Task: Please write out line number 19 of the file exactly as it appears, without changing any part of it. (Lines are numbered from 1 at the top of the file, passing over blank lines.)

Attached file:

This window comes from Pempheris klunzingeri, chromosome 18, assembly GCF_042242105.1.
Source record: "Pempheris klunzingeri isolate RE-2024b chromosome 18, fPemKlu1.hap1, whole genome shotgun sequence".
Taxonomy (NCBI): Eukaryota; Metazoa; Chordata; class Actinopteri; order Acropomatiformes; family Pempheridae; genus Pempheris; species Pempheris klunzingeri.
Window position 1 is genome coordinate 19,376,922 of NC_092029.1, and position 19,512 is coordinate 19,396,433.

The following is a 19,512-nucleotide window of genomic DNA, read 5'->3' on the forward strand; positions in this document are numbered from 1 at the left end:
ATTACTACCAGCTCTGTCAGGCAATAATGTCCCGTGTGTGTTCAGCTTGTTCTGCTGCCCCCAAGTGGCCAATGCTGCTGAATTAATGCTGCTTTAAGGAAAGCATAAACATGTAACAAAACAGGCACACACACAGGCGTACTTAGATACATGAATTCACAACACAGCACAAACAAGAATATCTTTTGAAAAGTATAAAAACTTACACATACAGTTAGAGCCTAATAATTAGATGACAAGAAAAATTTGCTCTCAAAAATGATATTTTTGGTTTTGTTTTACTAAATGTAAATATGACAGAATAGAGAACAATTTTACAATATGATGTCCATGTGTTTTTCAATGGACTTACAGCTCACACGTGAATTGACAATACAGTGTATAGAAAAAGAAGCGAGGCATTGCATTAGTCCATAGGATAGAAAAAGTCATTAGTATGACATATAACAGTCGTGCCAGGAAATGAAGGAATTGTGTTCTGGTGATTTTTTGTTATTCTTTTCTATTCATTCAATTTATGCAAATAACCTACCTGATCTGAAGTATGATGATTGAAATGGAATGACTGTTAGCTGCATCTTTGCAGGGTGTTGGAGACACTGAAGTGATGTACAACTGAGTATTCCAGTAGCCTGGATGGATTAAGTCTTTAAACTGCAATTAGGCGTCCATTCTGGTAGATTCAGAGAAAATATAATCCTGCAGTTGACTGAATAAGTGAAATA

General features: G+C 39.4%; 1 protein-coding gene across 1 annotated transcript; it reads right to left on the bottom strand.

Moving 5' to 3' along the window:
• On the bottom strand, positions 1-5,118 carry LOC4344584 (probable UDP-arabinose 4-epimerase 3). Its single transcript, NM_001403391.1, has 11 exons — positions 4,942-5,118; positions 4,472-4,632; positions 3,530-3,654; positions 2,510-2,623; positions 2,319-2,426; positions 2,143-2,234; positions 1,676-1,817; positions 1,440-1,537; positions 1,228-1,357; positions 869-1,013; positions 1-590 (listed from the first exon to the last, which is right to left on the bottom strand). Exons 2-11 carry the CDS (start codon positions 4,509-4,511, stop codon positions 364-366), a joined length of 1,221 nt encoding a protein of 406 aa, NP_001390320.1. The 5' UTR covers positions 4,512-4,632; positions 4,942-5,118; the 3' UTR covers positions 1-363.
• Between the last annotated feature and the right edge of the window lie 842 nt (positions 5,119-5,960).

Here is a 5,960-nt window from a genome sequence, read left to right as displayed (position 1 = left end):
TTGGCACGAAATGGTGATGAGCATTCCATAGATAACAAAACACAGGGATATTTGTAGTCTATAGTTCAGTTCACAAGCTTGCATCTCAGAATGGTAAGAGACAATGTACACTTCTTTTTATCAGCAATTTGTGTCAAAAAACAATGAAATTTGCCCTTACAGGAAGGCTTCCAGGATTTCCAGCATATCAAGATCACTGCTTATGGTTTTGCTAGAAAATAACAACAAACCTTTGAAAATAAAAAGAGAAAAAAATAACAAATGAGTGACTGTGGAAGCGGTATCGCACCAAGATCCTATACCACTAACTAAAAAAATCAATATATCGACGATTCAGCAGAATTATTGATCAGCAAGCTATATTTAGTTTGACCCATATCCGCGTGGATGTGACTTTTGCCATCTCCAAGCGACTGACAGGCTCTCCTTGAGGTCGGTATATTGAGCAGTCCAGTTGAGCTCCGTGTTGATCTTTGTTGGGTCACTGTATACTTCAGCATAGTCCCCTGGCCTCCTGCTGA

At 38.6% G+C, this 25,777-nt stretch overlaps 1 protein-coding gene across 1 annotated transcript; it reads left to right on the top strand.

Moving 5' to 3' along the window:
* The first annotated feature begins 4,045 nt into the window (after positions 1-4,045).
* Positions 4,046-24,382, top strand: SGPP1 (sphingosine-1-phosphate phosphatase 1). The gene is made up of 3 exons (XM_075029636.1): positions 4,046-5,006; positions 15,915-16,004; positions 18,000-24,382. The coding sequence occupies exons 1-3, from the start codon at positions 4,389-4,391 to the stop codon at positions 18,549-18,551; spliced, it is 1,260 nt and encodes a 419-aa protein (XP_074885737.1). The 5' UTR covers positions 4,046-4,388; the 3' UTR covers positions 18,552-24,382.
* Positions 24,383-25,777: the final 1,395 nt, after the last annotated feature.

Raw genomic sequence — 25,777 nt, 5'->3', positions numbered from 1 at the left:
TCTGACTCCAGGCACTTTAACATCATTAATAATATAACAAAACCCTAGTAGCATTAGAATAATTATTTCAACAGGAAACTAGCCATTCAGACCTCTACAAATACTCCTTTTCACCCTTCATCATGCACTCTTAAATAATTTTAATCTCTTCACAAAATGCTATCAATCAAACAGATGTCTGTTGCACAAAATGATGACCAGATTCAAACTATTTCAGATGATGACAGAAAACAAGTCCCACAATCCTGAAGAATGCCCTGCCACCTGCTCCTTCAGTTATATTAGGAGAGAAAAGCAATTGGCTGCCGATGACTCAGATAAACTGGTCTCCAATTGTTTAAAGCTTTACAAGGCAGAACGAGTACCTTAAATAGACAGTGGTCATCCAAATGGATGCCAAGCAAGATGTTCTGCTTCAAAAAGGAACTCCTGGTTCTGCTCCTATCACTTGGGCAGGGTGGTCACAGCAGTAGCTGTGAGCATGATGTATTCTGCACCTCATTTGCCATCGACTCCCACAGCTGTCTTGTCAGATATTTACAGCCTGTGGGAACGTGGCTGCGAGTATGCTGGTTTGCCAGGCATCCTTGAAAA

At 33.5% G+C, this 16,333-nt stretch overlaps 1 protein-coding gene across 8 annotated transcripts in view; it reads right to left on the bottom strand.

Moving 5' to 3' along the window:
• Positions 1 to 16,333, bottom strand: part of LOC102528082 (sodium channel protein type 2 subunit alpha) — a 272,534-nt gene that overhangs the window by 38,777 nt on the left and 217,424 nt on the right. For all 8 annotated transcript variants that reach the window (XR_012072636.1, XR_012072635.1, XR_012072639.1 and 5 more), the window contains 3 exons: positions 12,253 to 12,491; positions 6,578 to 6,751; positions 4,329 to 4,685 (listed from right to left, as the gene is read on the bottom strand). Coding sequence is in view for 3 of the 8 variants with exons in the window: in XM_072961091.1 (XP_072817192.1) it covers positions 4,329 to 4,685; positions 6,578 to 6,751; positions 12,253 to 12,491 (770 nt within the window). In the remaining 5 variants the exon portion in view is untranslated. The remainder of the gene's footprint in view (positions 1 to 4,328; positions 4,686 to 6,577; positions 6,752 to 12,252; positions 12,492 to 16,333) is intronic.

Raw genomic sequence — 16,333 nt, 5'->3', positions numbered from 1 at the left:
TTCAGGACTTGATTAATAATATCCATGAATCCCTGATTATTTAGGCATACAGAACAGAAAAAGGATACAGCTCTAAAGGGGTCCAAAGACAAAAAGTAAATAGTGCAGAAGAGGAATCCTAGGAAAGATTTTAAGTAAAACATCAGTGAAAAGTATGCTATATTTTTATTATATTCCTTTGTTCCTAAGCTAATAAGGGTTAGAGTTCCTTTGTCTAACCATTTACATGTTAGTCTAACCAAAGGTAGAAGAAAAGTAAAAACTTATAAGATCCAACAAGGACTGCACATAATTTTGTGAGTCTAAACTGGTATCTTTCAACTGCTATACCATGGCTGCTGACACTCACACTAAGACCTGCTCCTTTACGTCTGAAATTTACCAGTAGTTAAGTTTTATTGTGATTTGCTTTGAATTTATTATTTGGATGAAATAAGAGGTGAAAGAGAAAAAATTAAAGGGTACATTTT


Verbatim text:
TCTGACTCCAGGCACTTTAACATCATTAATAATATAACAAAACCCTAGTAGCATTAGAATAATTATTTCAACAGGAAACTAGCCATTCAGACCTCTACAAATACTCCTTTTCACCCTTCATCATGCACTCTTAAATAATTTTAATCTCTTCACAAAATGCTATCAATCAAACAGATGTCTGTTGCACAAAATGATGACCAGATTCAAACTATTTCAGATGATGACAGAAAACAAGTCCCACAATCCTGAAGAATGCCCTGCCACCTGCTCCTTCAGTTATATTAGGAGAGAAAAGCAATTGGCTGCCGATGACTCAGATAAACTGGTCTCCAATTGTTTAAAGCTTTACAAGGCAGAACGAGTACCTTAAATAGACAGTGGTCATCCAAATGGATGCCAAGCAAGATGTTCTGCTTCAAAAAGGAACTCCTGGTTCTGCTCCTATCACTTGGGCAGGGTGGTCACAGCAGTAGCTGTGAGCATGATGTATTCTGCACCTCATTTGCCATCGACTCCCACAGCTGTCTTGTCAGATATTTACAGCCTGTGGGAACGTGGCTGCGAGTATGCTGGTTTGCCAGGCATCCTTGAAAA